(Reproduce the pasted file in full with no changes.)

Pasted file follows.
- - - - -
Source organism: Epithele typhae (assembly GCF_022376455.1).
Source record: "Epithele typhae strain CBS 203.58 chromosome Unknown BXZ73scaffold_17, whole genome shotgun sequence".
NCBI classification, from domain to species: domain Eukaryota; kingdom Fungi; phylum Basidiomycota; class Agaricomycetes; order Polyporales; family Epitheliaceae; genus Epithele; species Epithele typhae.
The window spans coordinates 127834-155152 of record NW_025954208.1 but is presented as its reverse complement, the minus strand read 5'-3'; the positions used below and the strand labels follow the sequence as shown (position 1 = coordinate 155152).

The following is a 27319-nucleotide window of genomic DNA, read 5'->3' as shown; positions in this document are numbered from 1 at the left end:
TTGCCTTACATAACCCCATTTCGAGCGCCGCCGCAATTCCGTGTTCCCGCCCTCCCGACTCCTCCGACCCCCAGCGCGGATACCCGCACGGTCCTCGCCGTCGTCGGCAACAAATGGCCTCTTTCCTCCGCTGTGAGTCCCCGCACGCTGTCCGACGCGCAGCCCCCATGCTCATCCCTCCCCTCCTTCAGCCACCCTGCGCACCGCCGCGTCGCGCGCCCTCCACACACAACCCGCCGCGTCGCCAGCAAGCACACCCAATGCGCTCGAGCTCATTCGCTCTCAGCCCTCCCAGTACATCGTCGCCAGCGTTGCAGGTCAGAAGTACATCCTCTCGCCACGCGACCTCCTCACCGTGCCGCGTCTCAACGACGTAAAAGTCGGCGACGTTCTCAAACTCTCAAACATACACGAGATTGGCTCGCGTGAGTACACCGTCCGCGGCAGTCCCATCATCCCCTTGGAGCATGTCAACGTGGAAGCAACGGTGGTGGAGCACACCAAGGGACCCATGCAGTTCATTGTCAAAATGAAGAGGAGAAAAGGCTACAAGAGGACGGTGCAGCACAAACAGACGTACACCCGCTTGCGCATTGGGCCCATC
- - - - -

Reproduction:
Source organism: Epithele typhae (assembly GCF_022376455.1).
Source record: "Epithele typhae strain CBS 203.58 chromosome Unknown BXZ73scaffold_17, whole genome shotgun sequence".
NCBI classification, from domain to species: domain Eukaryota; kingdom Fungi; phylum Basidiomycota; class Agaricomycetes; order Polyporales; family Epitheliaceae; genus Epithele; species Epithele typhae.
The window spans coordinates 127834-155152 of record NW_025954208.1 but is presented as its reverse complement, the minus strand read 5'-3'; the positions used below and the strand labels follow the sequence as shown (position 1 = coordinate 155152).

The following is a 27319-nucleotide window of genomic DNA, read 5'->3' as shown; positions in this document are numbered from 1 at the left end:
TTGCCTTACATAACCCCATTTCGAGCGCCGCCGCAATTCCGTGTTCCCGCCCTCCCGACTCCTCCGACCCCCAGCGCGGATACCCGCACGGTCCTCGCCGTCGTCGGCAACAAATGGCCTCTTTCCTCCGCTGTGAGTCCCCGCACGCTGTCCGACGCGCAGCCCCCATGCTCATCCCTCCCCTCCTTCAGCCACCCTGCGCACCGCCGCGTCGCGCGCCCTCCACACACAACCCGCCGCGTCGCCAGCAAGCACACCCAATGCGCTCGAGCTCATTCGCTCTCAGCCCTCCCAGTACATCGTCGCCAGCGTTGCAGGTCAGAAGTACATCCTCTCGCCACGCGACCTCCTCACCGTGCCGCGTCTCAACGACGTAAAAGTCGGCGACGTTCTCAAACTCTCAAACATACACGAGATTGGCTCGCGTGAGTACACCGTCCGCGGCAGTCCCATCATCCCCTTGGAGCATGTCAACGTGGAAGCAACGGTGGTGGAGCACACCAAGGGACCCATGCAGTTCATTGTCAAAATGAAGAGGAGAAAAGGCTACAAGAGGACGGTGCAGCACAAACAGACGTACACCCGCTTGCGCATTGGGCCCATC